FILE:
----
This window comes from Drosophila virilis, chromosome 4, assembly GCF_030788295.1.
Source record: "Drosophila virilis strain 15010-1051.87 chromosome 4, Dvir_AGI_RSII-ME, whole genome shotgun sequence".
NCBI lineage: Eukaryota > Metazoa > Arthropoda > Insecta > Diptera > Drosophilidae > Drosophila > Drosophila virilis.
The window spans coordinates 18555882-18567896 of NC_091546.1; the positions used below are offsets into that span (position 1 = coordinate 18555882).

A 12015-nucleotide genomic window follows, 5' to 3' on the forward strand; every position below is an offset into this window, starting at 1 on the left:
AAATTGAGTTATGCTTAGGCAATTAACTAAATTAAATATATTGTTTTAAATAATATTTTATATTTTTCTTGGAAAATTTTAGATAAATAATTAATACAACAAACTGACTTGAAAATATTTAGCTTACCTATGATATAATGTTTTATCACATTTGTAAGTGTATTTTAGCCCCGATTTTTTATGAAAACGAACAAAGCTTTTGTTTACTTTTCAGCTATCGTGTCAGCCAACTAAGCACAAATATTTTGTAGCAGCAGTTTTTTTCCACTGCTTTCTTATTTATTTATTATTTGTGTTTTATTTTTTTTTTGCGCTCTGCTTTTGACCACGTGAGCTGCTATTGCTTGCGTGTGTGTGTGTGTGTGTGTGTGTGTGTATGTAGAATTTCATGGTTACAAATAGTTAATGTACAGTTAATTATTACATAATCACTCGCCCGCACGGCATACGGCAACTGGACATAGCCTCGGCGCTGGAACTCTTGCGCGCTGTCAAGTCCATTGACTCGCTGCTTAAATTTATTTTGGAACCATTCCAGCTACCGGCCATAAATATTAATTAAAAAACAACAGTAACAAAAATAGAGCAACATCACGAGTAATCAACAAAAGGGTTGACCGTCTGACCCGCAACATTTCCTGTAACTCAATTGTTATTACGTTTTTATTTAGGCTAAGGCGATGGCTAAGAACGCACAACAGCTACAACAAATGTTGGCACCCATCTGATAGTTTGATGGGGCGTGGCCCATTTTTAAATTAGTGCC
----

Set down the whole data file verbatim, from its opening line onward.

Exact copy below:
This window comes from Drosophila virilis, chromosome 4, assembly GCF_030788295.1.
Source record: "Drosophila virilis strain 15010-1051.87 chromosome 4, Dvir_AGI_RSII-ME, whole genome shotgun sequence".
NCBI lineage: Eukaryota > Metazoa > Arthropoda > Insecta > Diptera > Drosophilidae > Drosophila > Drosophila virilis.
The window spans coordinates 18555882-18567896 of NC_091546.1; the positions used below are offsets into that span (position 1 = coordinate 18555882).

A 12015-nucleotide genomic window follows, 5' to 3' on the forward strand; every position below is an offset into this window, starting at 1 on the left:
AAATTGAGTTATGCTTAGGCAATTAACTAAATTAAATATATTGTTTTAAATAATATTTTATATTTTTCTTGGAAAATTTTAGATAAATAATTAATACAACAAACTGACTTGAAAATATTTAGCTTACCTATGATATAATGTTTTATCACATTTGTAAGTGTATTTTAGCCCCGATTTTTTATGAAAACGAACAAAGCTTTTGTTTACTTTTCAGCTATCGTGTCAGCCAACTAAGCACAAATATTTTGTAGCAGCAGTTTTTTTCCACTGCTTTCTTATTTATTTATTATTTGTGTTTTATTTTTTTTTTGCGCTCTGCTTTTGACCACGTGAGCTGCTATTGCTTGCGTGTGTGTGTGTGTGTGTGTGTGTGTGTATGTAGAATTTCATGGTTACAAATAGTTAATGTACAGTTAATTATTACATAATCACTCGCCCGCACGGCATACGGCAACTGGACATAGCCTCGGCGCTGGAACTCTTGCGCGCTGTCAAGTCCATTGACTCGCTGCTTAAATTTATTTTGGAACCATTCCAGCTACCGGCCATAAATATTAATTAAAAAACAACAGTAACAAAAATAGAGCAACATCACGAGTAATCAACAAAAGGGTTGACCGTCTGACCCGCAACATTTCCTGTAACTCAATTGTTATTACGTTTTTATTTAGGCTAAGGCGATGGCTAAGAACGCACAACAGCTACAACAAATGTTGGCACCCATCTGATAGTTTGATGGGGCGTGGCCCATTTTTAAATTAGTGCC